River North Commands the Auditorium Stage

A ceremonial tone dominated River North Dance Chicago’s single performance at the Auditorium Theater April 12th, with strong performances that commanded the vast stage and projected all the way to the rafters of an enthusiastic packed house. Distinctive moments stood out in the mix of five works, three by company artistic director Frank Chaves and one each by Kevin Iega Jeff and Mauro Astolfi, but pervasive ritual themes and a preponderance of smoky lighting colored several pieces with a similar feel. 

Strikingly different was Chaves’ Stormy Monday, a dramatic duet excerpt from Eva (2013), set to the songs of the late Eva Cassidy, and performed with a rip-your-heart-out rawness by Jessica Wolfrum and Ahmad Simmons. Here was dancing that came from a place where emotions seethe and boil. Dance escaped from the very pores of the dancers because it had to, in a language all their own, not in codified dance steps, but deriving from the complexity of human impulse. Stormy Monday matches Cassidy’s jazzy music and sultry voice with torso-driven gesture, explosive develope turns, split leg lifts, and plenty of fire. 

Chaves’ The Good Goodbyes (2012) provided a lyrical, balletic program opener, with the added treat of Chicago Children’s Choir artistic director Josephine Lee performing her original piano score from the orchestra pit. The stated, ceremonial articulation of relationship through highly-stylized group formations in lines and circles, hand-touching, and unison movement gave rise to a sunny, I-love-to-dance flow, distinguished by an over-reliance on arm gestures. Both music and choreography veered toward the sentimental here and there, but when Chaves taps his  ability to capture a central truth in human interaction through the use of natural impulse and more core-centered gesture, the work transcends emotional indulgence. The piece gave ample opportunity for the company to show off its considerable technical range and polish, especially in the poignant duet for Hank Hunter and Ethan R. Kirschbaum, two stunning dancers whose virtuosity is complemented by strong dramatic connection to engaging movement material, which Chaves abundantly provides. Here Chaves used contrasting dynamics of strength and capitulation to depict relationship. The men would alternately lean into each other and sink, then pull away and reconnect with interlaced arms across each other’s back, the triumph of exalting lifts and the resignation of collapsed torsos and turned-in knees signaling the fleeting frailty of human contact.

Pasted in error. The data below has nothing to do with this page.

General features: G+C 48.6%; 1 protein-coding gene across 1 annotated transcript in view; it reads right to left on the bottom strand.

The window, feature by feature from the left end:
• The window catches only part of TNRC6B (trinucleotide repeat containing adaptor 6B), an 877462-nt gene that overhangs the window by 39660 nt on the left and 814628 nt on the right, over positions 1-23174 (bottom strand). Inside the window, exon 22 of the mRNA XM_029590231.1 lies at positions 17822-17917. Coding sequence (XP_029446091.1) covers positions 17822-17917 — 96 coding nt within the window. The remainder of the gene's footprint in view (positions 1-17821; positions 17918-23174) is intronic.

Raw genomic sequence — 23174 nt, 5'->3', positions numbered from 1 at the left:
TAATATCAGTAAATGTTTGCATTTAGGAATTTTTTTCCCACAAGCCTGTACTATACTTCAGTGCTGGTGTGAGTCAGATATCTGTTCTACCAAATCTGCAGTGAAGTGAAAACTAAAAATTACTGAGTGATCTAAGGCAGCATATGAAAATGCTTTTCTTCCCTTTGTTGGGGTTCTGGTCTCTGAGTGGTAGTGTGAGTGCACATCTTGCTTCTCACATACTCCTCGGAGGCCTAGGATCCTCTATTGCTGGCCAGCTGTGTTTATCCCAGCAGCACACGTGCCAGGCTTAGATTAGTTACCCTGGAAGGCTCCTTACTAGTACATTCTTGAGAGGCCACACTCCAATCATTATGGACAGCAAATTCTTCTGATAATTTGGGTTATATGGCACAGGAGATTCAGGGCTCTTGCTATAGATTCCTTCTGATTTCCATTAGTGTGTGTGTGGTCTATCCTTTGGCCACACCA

Kevin Iega Jeff’s Dawn (2013) catapulted the stage and dancers into a temple of doom cavern where stiff posturing and ritual worship of a sacrificial priestess told a familiar story of primitive origins. When a choreographer makes such a deliberate choice of style and subject matter, there is an assumption that it all must mean something, that he is telling this particular story to get at a universal truth that speaks to a greater reality, however abstractly.  In the case of Dawn, the primitive context gives us a view, if somewhat cliched, into what may have been, but leaves us wondering why.

Contrasting the stated and methodical ritual movement of Dawn, Mauro Astolfi’s Contact Me (2011) offered up the frenzied rites of modern-age coupling with shaking arms, slow writhing, and lots of anger. Overly busy arms seem to be a kind of emotional shorthand that circumvented any deeper anchor in the body. Perpetual motion filled the stage with a mob of people all “talking” too fast at the same time in the chaos and disturbing urgency of their need for human contact. The deliberate agitation of new-age music by Jon Hopkins  and Giovanni Sollima and dark, obliterating lighting by Joshua Paul Weckesser washed over repetitive movement with a sameness that diminished the dramatic potential of the work, but the dancers’ hard-earned triumph of execution of this demanding choreography, especially a stand-out performance by Ethan Kirschbaum, salvaged the piece. 

Resonant voices of the on-stage chorus of alums from The Chicago Children’s Choir echo across the fog of a far-away time where creatures are evolving out of the organic soup of time in Chaves’Underground Movements (2006). The stated, ceremonial enactments take the dancers on a journey from tribal beginnings to glorious celebration of life, a rousing finale to the evening. Effective integration of the choir into the staging made for an electrifying blend of live music and superb dancing, with luxurious flow, beautiful turns and spot-on balances. Of special note is Lauren Kias’s solo performance in Accepatance. Her freedom and expansive range of movement connected sublimely to Evan Solot’s original music.